maxwell00, Welcome to BC Forums!
For starters, you could place an ad in your local newspaper, maybe at first offering the first 25 customers a 10% discount. You should research pricing in your area for these services, as these will vary from region to region, as well as home & business. Give a discount, but don't be afraid to charge, as much of this can be time consuming, as I take it you know. Give these first businesses a couple of cards to pass to others & for a 10% discount for referrals. Word of mouth advertising is the very best that you can have, provided you do quality work.
On the other hand, it will doubly count against you should you do sloppy or incomplete work, so make it a goal, your Customer is #1. Make them happy with the work that you perform. Let them know that if they're not satisfied, neither are you. Note that there will be a few that you cannot satisfy, once your business grows, you can then pick & choose.
Make business cards & ask local businesses, such as office supply stores, anywhere that offices obtains their supplies, including printing needs, to place a few of these in a prominent place, such as near the check out area. Any cards displayed or handed out, write a unique code on, so you know whom to thank. Scatter a few signs where allowed, but no tacky stuff with magic markers. Do the same in public libraries where allowed.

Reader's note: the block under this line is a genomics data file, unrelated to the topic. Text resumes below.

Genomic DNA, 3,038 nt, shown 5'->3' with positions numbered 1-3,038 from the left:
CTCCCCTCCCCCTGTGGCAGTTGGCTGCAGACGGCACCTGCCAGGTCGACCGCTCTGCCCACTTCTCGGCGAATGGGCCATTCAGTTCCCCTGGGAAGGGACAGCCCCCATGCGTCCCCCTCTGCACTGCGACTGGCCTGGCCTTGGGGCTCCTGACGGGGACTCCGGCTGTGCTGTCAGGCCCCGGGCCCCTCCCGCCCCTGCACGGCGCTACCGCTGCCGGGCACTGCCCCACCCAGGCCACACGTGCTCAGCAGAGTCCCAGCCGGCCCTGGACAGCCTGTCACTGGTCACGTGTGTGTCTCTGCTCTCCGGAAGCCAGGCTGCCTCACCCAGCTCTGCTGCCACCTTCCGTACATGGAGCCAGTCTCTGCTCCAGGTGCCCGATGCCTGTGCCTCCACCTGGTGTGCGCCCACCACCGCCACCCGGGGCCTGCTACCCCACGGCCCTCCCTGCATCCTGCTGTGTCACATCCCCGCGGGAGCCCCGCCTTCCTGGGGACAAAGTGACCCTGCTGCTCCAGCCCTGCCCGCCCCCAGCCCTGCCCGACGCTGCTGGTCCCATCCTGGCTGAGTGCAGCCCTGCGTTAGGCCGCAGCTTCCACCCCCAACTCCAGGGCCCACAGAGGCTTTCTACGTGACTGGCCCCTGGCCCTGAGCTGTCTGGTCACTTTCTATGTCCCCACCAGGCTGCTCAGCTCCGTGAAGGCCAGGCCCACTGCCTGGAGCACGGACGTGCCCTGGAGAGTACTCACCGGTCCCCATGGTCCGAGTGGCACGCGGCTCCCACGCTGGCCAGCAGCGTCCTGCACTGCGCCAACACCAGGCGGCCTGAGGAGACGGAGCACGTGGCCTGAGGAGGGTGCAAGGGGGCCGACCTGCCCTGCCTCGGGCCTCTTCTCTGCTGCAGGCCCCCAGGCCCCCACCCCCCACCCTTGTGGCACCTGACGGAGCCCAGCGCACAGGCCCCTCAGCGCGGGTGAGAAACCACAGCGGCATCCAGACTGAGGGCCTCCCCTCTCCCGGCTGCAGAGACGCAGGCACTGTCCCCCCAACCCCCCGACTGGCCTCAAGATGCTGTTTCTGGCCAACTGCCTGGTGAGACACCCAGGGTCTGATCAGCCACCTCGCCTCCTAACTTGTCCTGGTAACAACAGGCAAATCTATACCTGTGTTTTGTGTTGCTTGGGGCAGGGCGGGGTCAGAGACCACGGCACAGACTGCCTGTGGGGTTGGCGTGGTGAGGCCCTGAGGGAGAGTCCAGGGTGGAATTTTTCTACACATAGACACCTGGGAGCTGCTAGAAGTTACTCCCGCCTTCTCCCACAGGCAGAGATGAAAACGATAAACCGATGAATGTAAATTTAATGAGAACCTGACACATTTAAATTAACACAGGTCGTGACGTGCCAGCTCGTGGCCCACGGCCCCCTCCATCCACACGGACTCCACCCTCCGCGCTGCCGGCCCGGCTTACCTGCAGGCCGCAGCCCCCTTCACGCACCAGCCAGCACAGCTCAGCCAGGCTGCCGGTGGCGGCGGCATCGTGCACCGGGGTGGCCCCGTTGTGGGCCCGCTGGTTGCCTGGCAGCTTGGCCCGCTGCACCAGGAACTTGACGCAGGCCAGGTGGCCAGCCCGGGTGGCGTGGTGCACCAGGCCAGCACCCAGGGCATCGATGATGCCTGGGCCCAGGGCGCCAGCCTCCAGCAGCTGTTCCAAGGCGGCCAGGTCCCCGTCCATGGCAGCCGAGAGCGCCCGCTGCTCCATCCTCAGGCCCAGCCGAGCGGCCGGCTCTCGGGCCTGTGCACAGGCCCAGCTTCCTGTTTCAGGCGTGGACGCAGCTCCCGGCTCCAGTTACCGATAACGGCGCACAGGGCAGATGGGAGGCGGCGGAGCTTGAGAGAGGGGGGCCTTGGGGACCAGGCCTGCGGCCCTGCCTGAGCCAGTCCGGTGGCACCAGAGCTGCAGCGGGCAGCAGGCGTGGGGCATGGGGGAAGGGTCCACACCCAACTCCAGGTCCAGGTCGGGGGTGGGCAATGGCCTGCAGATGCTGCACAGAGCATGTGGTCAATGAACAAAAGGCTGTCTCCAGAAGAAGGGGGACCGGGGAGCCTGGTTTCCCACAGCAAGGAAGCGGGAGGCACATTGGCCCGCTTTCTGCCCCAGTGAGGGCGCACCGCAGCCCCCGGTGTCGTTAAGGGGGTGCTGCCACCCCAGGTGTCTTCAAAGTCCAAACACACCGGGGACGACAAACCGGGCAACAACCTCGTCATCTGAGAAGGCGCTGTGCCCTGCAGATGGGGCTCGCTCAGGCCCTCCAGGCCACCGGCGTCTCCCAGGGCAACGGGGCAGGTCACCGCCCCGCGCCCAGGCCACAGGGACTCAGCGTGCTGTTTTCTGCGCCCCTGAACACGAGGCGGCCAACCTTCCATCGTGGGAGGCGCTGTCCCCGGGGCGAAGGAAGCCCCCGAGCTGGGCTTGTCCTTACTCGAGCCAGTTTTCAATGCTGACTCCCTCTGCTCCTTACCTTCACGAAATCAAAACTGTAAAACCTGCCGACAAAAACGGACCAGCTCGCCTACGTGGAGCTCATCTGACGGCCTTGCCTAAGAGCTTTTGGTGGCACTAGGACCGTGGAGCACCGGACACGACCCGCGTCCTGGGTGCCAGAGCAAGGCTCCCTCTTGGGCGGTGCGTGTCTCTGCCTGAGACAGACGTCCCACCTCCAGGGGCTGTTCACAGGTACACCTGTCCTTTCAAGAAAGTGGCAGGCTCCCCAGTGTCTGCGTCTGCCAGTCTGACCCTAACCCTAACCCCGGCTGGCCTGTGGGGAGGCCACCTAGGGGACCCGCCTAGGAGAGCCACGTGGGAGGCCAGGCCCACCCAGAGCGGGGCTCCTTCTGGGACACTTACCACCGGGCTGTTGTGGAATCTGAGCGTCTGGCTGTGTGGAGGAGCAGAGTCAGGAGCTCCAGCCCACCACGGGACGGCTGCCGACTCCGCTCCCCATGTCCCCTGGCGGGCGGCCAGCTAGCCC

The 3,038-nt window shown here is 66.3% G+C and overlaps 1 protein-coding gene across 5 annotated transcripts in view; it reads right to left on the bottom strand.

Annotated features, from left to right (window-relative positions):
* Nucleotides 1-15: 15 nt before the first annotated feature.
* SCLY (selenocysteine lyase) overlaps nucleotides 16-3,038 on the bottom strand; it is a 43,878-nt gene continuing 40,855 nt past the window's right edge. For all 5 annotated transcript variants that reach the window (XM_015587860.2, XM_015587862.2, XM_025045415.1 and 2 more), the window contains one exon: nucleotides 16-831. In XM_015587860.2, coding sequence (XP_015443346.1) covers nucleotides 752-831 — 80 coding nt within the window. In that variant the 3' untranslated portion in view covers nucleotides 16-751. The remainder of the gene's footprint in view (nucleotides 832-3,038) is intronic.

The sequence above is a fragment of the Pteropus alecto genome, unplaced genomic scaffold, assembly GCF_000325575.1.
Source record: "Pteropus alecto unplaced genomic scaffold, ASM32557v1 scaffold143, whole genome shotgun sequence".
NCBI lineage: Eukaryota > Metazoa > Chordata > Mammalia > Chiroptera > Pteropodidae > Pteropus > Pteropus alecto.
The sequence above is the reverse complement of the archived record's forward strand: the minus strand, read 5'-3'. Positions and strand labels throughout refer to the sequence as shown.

Consider creating a Linked In profile & every time you do a job, keep contact information, ask later to join the circle, you need exposure any legit way you can get it.
Also consider at first, until you get a good line of business customers, to also include home users. Many IT pros has a blend of business & home customers, this really makes for good advertising. There are way too many home customers that has poor security in place, router & software. Ask to use these as references & be sure to give them cards also, give them an incentive to sell your service for you by say, if one gives you 3 referrals that leads to a job, give that person a little bonus, such as a free checkup (which can lead to another sale).
Be assertive, but not aggressive. Speak to customers respectfully, in a manner that they can understand & avoid slang, as well as political conversations. Some customers will be chatty, listen but don't offer an opinion over silly stuff. If you plan on being a professional, carry yourself as one. Customers will have respect for you by doing so & will see you as someone who knows how to knows how to treat them, as well as trust in you. Don't do anything to compromise that in your dealings.
Until 2006, I was a Regional Sales Manager myself, so I do know about selling services. I've won & lost sales, though most of my losses were my earlier years.
Maybe some others has ideas & will chime in.
Should you require further assistance, we're here 24/7. Ask anytime.
Good Luck with your new business & hope that it's a successful one.